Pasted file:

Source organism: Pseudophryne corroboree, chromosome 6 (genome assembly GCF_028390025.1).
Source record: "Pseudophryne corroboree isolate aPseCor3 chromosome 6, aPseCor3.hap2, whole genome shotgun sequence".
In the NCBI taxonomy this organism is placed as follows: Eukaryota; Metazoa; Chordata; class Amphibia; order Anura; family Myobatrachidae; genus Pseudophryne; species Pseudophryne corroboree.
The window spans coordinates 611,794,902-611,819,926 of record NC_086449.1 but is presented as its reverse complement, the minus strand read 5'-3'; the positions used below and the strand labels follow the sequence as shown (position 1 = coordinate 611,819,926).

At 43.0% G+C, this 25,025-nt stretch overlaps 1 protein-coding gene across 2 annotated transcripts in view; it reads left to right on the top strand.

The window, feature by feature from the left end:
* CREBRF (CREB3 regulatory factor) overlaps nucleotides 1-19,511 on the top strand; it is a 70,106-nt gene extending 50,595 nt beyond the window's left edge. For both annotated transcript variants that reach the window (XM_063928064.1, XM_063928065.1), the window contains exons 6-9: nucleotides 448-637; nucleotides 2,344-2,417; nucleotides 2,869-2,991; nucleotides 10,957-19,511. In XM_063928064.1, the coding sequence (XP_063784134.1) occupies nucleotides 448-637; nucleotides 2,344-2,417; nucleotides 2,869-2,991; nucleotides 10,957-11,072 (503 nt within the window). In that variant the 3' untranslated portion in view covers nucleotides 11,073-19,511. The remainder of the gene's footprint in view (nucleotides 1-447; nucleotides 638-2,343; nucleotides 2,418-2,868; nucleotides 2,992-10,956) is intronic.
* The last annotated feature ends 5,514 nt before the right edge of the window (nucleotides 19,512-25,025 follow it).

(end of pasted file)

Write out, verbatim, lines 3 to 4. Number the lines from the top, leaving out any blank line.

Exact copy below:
In the NCBI taxonomy this organism is placed as follows: Eukaryota; Metazoa; Chordata; class Amphibia; order Anura; family Myobatrachidae; genus Pseudophryne; species Pseudophryne corroboree.
The window spans coordinates 611,794,902-611,819,926 of record NC_086449.1 but is presented as its reverse complement, the minus strand read 5'-3'; the positions used below and the strand labels follow the sequence as shown (position 1 = coordinate 611,819,926).